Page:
However, factoring in the cost of FPGAs into the equation, it becomes clear where price efficiencies lie per GigaFlop.

The popularity of FPGAs was short-lived as they were soon replaced by ASIC mining.

As seen in the below graph, early miners such as the Bitmain Antminer S3 had an efficiency of 0.77 J/Gh. Compare that with the Bitmain Antminer S17 Pro released in April 2019 with an efficiency of 0.04 J/Gh.

Figure 13: graphic representation of how bitcoin miners have progressed in efficiency across time.

The lower the Joules per Gigahash (J/Gh), the more efficient a Bitcoin miner is.

The Bitmain Antminer S17 Pro has an estimated profitability of $2.41 per day whilst delivering a hashrate of 53Th/s according to this source.

Figure 14: estimated profitability of current and past application-specific-integrated-circuit miners (via ASIC Miner Value

Another anomaly Satoshi never foresaw was the emergence of mining pools. That is, instead of individual miners as per Satoshi’s single CPU and single vote design methodology, mining pools allow users to combine their hashrate.

At the time of writing, the largest mining pools are Poolin, F2Pool, and AntPool. Combined, these four mining pools account for over half of hashrate distribution. A quick Google search of these mining pools will indicate that they are all based in China.

Bitcoin Mining’s Electrical Consumption

Estimates on electrical energy demand of Bitcoin mining varies.

According to coinshare, the estimated total electricity draw of the global Bitcoin mining industry is approximately 4.7GW. This was based on an assumption that the amount of energy required for hashing alone was approximately 4.3GW.

In 2014, O’Dwyer & Malone suggested in their paper ‘Bitcoin Mining and its Energy Footprint’’ that the total power used for Bitcoin mining is around 0.1-10GW.

Written testimony presented to the U.S. Senate Committee on Energy and Natural Resources by Associate Professor of Computer Science Arvind Narayanan in August 2018 claims Bitcoin mini accounts for approximately five gigawatts of electricity per day.

Another Bitcoin electricity consumption estimate by Marc Bevand is approximately 4.12-4.73 TWh/year.

Figure 15: popular regions where bitcoin mining exists around the world (via CoinShares).

Sixty percent of global Bitcoin mining occurs in China with Sichuan producing half of the global hashrate.

This is an interesting statistic given that cryptocurrency trading is illegal in China and initial coin offerings are banned. Yet, China has been the epicentre of global BTC mining than any other country.

In early 2019, Beijing seemed to crackdown on Bitcoin mining. It signalled its disapproval by recommending its local governments to phase out “virtual currency mining” in a draft version of the Catalog of Guiding Industry Restructuring. Originally slated to be eliminated, the final published version makes no reference to virtual currency mining.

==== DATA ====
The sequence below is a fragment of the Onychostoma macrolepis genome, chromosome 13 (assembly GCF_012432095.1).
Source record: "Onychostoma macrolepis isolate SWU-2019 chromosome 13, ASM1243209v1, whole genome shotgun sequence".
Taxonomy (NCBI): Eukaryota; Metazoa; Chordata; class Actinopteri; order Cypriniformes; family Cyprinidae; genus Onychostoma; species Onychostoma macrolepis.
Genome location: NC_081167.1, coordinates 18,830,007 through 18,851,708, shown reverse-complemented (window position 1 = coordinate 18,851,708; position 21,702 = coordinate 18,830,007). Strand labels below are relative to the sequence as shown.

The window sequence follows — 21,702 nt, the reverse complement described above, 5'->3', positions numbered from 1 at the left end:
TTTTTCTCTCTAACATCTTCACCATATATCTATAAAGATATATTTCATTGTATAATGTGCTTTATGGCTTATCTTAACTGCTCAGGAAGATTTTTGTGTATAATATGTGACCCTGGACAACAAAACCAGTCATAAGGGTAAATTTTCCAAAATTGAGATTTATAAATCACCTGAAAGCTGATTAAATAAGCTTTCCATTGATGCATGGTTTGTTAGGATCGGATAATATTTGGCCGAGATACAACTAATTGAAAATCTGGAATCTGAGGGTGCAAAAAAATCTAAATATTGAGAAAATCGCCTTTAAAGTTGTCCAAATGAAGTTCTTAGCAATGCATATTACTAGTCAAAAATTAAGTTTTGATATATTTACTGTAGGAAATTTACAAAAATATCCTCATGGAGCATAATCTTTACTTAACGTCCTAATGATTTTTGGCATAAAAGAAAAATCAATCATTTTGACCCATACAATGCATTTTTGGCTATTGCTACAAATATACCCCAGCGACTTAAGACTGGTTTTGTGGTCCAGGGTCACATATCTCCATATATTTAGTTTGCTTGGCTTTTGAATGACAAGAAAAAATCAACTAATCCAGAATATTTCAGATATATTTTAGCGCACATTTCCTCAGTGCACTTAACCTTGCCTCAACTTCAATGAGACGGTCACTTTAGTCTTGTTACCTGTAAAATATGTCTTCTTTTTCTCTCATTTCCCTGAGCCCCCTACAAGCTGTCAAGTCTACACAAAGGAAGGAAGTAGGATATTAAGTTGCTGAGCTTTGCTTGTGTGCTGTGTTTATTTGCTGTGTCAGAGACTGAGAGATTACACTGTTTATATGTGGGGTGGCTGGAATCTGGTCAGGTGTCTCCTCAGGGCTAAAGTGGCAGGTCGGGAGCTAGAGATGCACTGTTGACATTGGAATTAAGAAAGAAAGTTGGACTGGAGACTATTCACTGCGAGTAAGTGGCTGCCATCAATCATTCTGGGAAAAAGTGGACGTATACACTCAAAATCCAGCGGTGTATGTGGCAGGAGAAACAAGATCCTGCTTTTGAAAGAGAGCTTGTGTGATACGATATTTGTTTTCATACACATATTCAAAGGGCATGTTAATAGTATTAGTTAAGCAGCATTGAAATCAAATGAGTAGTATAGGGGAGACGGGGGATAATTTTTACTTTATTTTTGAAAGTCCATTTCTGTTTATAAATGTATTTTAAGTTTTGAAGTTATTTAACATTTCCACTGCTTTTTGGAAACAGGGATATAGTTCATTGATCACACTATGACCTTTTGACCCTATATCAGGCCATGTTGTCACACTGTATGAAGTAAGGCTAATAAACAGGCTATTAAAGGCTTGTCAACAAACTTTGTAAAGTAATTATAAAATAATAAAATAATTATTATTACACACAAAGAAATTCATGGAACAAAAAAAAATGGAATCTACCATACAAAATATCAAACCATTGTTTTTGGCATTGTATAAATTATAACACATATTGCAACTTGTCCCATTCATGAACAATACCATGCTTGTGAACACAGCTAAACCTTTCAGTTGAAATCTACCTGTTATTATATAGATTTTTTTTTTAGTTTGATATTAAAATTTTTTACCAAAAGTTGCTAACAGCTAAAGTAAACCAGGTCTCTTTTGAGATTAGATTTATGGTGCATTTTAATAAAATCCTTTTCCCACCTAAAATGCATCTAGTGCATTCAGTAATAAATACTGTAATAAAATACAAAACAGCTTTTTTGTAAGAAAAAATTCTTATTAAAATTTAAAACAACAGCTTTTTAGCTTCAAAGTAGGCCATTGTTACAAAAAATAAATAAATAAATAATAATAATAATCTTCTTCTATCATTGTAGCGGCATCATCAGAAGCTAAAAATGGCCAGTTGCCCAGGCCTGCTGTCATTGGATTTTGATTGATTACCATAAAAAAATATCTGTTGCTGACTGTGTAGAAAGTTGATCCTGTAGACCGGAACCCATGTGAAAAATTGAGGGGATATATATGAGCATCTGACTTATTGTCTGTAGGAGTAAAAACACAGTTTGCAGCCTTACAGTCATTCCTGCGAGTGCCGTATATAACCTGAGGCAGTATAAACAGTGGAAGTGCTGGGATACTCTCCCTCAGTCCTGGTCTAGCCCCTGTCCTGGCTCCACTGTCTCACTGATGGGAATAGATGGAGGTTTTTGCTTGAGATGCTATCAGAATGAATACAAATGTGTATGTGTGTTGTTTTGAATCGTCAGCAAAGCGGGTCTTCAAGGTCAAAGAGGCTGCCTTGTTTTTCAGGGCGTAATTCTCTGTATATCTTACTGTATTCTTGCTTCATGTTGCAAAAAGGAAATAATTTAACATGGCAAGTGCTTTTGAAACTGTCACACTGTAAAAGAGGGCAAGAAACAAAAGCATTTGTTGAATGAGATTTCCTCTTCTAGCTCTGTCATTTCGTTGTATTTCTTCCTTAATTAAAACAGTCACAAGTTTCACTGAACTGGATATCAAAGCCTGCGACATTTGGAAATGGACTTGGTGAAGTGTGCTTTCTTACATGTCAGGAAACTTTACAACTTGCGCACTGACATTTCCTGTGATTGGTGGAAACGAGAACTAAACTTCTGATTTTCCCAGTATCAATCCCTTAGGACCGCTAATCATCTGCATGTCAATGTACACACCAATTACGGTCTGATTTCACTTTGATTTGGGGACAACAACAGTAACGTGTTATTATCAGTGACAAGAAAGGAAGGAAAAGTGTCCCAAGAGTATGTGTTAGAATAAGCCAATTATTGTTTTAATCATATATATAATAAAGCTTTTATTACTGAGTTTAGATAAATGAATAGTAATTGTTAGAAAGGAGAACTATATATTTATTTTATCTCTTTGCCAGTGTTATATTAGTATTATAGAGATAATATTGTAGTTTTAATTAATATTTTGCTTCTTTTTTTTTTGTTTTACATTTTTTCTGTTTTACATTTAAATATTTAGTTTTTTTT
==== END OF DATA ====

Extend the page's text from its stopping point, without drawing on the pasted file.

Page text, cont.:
Yunnan, Xinjiang and Inner Mongolia are other popular Bitcoin mining regions.

The southwestern provinces of China (e.g., Sichuan) are predominantly hydroelectricity powered. During wet season, electricity prices can fall as low as 2.5c/kWh. However, once the dry season returns, electricity prices rise, some mining operations will move to Xinjiang to take advantage of cheaper cheap cal and wind power.

Of the remaining 40 percent of miners, 35% of global hashrate production is evenly split between Washington, New York, British Columbia, Alberta, Quebec, Newfoundland and Labrador, Iceland, Norway, Sweden, Georgia and Iran. With the exception of Iran, the majority of these mining centres are hilly or mountainous regions traversed by powerful rivers.

One of the earliest recorded transactions that gave Bitcoin a real-world valuation came from an interesting forum post. On May 18, 2010, Lazlo proposed to trade 100,000 bitcoin in exchange for two large pizzas from Papa John’s (cash value of $25).

Figure 16: the first bitcoin transaction that gave Bitcoin monetary value originated from Lazlo who proposed a trade of 100,000BTC for 2 large pizzas (via Bitcoin Forum).

Four days later, the same user reported that his 100,000BTC had been successfully traded for pizza.

Figure 17: Lazlo reports the success of this trade of 100,000 bitcoin for 2 large pizzas (via Bitcoin Forum).

Almost ten years later, the Bitcoin paid for the two pizzas would have been worth approximately $800 million.